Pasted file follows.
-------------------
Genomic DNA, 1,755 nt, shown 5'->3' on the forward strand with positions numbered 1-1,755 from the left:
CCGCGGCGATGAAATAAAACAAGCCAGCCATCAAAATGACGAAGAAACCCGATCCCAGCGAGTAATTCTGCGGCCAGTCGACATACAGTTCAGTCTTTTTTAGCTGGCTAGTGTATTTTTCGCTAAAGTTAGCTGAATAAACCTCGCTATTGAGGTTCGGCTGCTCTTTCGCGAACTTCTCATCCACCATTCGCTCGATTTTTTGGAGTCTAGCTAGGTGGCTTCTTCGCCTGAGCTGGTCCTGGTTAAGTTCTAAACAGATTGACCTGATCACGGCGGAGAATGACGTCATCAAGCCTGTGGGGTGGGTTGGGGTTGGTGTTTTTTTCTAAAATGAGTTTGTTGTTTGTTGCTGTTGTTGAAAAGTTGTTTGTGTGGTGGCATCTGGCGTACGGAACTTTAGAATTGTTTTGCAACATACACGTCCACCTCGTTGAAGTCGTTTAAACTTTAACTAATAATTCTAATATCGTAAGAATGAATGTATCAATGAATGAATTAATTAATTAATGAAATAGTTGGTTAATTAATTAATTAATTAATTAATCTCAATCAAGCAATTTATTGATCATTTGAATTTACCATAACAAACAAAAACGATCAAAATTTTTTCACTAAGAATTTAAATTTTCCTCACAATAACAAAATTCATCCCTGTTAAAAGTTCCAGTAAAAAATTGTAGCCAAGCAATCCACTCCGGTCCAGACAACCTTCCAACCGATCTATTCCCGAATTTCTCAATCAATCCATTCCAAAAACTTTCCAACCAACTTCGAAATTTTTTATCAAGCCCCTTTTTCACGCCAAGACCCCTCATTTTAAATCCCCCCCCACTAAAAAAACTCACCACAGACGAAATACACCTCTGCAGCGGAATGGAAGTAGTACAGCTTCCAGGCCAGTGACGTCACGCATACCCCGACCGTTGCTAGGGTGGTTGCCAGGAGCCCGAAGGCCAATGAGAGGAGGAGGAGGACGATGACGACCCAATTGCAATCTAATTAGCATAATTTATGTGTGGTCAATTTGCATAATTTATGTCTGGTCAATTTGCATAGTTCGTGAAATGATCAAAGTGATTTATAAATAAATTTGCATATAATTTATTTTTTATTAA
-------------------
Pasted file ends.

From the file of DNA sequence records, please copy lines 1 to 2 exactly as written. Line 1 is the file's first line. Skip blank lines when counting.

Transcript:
Genomic DNA, 1,755 nt, shown 5'->3' on the forward strand with positions numbered 1-1,755 from the left:
CCGCGGCGATGAAATAAAACAAGCCAGCCATCAAAATGACGAAGAAACCCGATCCCAGCGAGTAATTCTGCGGCCAGTCGACATACAGTTCAGTCTTTTTTAGCTGGCTAGTGTATTTTTCGCTAAAGTTAGCTGAATAAACCTCGCTATTGAGGTTCGGCTGCTCTTTCGCGAACTTCTCATCCACCATTCGCTCGATTTTTTGGAGTCTAGCTAGGTGGCTTCTTCGCCTGAGCTGGTCCTGGTTAAGTTCTAAACAGATTGACCTGATCACGGCGGAGAATGACGTCATCAAGCCTGTGGGGTGGGTTGGGGTTGGTGTTTTTTTCTAAAATGAGTTTGTTGTTTGTTGCTGTTGTTGAAAAGTTGTTTGTGTGGTGGCATCTGGCGTACGGAACTTTAGAATTGTTTTGCAACATACACGTCCACCTCGTTGAAGTCGTTTAAACTTTAACTAATAATTCTAATATCGTAAGAATGAATGTATCAATGAATGAATTAATTAATTAATGAAATAGTTGGTTAATTAATTAATTAATTAATTAATCTCAATCAAGCAATTTATTGATCATTTGAATTTACCATAACAAACAAAAACGATCAAAATTTTTTCACTAAGAATTTAAATTTTCCTCACAATAACAAAATTCATCCCTGTTAAAAGTTCCAGTAAAAAATTGTAGCCAAGCAATCCACTCCGGTCCAGACAACCTTCCAACCGATCTATTCCCGAATTTCTCAATCAATCCATTCCAAAAACTTTCCAACCAACTTCGAAATTTTTTATCAAGCCCCTTTTTCACGCCAAGACCCCTCATTTTAAATCCCCCCCCACTAAAAAAACTCACCACAGACGAAATACACCTCTGCAGCGGAATGGAAGTAGTACAGCTTCCAGGCCAGTGACGTCACGCATACCCCGACCGTTGCTAGGGTGGTTGCCAGGAGCCCGAAGGCCAATGAGAGGAGGAGGAGGACGATGACGACCCAATTGCAATCTAATTAGCATAATTTATGTGTGGTCAATTTGCATAATTTATGTCTGGTCAATTTGCATAGTTCGTGAAATGATCAAAGTGATTTATAAATAAATTTGCATATAATTTATTTTTTATTAA